HIV/AIDS statistics for Philadelphia are collected by the AIDS Activities Coordinating Office (AACO). AACO’s statistics page contains:
For Pennsylvania statistics, including statewide reports, regional reports, and specialized data requests, see the PA Department of Health HIV/AIDS Annual Summary & Other Reports and its Integrated Epidemiologic Profile of HIV/AIDS in Pennsylvania.
For more Pennsylvania statistics (with a particular emphasis on HIV/AIDS funding), see the Kaiser Family Foundation’s State Health Facts webpage on PA and HIV. The State Health Facts page also allows you to compare PA to other states and to find information on other health issues.
For US-wide statistics, see the U.S. Center for Disease Control and Prevention (CDC) website on HIV/AIDS Statistics and Surveillance.
You can also make data requests from the CDC, at their Contact CDC page.
For historical study of the epidemic, see Past Issues back to 1982 of the CDC Surveillance Report.
The Kaiser Family Foundation also has lots of good statistical analysis at their HIV/AIDS in the US webpage. There isn’t one single statistics page, but if you use their “sort” tool, at the bottom of the page, you can sort by Document Type: Charts & Data and Subtopic: HIV/AIDS in the US.
The Joint United Nations Programme on HIV/AIDS, UNAIDS, has a webpage on HIV Data with:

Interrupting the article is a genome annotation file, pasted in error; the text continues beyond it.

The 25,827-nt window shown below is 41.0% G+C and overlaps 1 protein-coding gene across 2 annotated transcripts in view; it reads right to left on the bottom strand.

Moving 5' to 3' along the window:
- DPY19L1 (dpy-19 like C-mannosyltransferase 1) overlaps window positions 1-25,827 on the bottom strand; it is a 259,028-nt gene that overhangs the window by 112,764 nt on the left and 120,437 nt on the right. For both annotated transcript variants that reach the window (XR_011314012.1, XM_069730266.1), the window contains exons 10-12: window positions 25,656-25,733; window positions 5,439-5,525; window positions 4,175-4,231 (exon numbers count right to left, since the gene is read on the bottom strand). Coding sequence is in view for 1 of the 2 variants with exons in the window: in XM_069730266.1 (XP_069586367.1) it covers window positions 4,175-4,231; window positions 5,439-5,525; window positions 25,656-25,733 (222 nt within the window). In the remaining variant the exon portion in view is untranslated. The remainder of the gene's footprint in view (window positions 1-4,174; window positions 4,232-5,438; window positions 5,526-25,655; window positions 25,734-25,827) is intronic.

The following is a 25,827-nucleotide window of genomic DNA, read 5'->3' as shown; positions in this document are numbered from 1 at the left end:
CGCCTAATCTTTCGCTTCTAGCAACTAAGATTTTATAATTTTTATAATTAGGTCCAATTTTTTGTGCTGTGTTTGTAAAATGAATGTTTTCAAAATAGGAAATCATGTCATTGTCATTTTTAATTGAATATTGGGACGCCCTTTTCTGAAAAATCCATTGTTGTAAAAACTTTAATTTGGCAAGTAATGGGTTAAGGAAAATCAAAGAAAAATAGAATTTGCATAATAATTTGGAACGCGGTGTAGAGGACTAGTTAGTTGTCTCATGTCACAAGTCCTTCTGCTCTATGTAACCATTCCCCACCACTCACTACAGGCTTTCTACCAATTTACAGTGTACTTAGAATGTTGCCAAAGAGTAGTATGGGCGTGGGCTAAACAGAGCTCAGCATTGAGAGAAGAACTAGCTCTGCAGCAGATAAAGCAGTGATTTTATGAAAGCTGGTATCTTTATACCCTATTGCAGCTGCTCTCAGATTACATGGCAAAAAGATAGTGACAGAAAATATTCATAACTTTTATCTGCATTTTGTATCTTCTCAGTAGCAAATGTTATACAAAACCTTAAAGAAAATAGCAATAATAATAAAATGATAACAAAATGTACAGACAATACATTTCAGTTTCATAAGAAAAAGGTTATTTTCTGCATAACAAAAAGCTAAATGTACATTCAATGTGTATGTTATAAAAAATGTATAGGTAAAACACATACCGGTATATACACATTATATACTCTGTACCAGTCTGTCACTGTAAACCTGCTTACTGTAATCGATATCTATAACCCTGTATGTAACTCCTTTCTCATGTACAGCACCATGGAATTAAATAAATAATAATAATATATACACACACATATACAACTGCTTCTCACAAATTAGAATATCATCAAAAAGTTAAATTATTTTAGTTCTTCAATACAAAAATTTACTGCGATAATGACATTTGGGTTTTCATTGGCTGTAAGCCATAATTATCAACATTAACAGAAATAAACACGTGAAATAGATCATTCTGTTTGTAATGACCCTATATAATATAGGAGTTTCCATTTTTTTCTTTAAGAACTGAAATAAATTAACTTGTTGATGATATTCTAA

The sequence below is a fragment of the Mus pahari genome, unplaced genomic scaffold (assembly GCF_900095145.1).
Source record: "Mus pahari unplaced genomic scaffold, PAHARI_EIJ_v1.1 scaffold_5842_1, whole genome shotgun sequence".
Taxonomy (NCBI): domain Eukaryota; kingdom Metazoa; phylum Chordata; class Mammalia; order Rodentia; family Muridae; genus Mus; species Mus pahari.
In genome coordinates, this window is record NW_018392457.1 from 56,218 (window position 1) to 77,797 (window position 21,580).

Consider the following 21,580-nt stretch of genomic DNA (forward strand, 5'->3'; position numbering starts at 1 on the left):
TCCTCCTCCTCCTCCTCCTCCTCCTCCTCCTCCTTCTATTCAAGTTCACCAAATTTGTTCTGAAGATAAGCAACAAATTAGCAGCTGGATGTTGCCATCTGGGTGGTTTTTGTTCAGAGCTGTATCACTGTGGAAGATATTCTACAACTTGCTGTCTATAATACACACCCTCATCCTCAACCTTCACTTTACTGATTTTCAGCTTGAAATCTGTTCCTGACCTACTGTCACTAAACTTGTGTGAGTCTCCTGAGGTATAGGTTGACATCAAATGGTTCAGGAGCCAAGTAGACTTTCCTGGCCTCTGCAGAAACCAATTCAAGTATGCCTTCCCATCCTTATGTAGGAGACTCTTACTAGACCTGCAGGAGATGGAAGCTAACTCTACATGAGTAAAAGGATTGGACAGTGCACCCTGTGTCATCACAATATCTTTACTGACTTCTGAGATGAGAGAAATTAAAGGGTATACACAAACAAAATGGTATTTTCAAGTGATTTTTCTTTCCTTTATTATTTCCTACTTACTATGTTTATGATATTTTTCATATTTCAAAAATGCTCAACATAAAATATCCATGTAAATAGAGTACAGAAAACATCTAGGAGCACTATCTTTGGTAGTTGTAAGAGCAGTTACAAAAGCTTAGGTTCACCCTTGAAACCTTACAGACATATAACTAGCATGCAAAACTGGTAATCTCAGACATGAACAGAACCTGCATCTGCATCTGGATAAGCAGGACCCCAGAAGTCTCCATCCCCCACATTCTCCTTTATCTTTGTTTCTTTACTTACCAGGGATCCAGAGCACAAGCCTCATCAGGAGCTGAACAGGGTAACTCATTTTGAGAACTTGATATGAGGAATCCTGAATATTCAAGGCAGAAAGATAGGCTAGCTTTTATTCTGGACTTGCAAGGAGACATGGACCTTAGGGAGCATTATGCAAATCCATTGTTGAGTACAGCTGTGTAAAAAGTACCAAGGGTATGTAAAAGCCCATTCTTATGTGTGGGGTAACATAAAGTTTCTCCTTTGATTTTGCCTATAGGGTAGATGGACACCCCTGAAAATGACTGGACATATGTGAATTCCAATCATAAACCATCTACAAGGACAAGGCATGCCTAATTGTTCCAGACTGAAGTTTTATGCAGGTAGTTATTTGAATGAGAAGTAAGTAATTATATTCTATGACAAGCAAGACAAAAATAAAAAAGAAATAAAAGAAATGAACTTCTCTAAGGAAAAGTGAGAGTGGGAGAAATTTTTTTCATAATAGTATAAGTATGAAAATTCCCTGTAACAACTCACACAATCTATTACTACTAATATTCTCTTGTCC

The World Health Organization (WHO) has a page of Data and Statistics. Be aware that many reports and data sets here are identical to those of UNAIDS linked above, as WHO is a co-sponsor of UNAIDS.
The U.S. Census Bureau has its own webpage of Global HIV/AIDS Surveillance. This includes a link to the Census Bureau’s HIV/AIDS Surveillance Database, which includes maps, summary tables, and the option to generate custom reports.
The University of California, San Francisco’s HIV InSite has a page on the epidemic by Counties and Regions. The basic data is drawn from the UNAIDS report linked above, but each page is also filled with links to reports, organizations, and other resources on that county or region.
For U.S. statistics by age, race, and transmission category, see the Center for Disease Control and Prevention (CDC) webpage on Basic Statistics.
For more detailed reports on different populations and risk behaviors, see the CDC’s Surveillance Factsheets.
For statistics on HIV/AIDS disparities among different populations, see the Office of Minority Health & Health Disparities webpage, Eliminate Disparities in HIV and AIDS.
For collections of resources on 22 different populations, many with statistical information, see HIV Insite’s Population Links.
For a collection of reports on youth, see the CDC’s webpage on Healthy Youth: Sexual Risk Behaviors.
For populations worldwide, see the Joint United Nations Programme on HIV/AIDS’s webpage on Key Populations.
For definitions of HIV/AIDS terms and abbreviations, see the U.S. Department of Health and Human Services AIDSinfo Glossary.
For assistance reading and getting the most out of HIV/AIDS statistics, the U.S. Center for Disease Control and Prevention (CDC) has webpages on:
The Kaiser Family Foundation has some resources for better understanding HIV/AIDS statistics:
People sometimes have statistical questions about how likely it is to become infected with HIV from a certain behavior. Columbia University’s Go Ask Alice! Service has a webpage, Confused About HIV Transmission Statistics that helps explain why these statistics can’t be precisely calculated.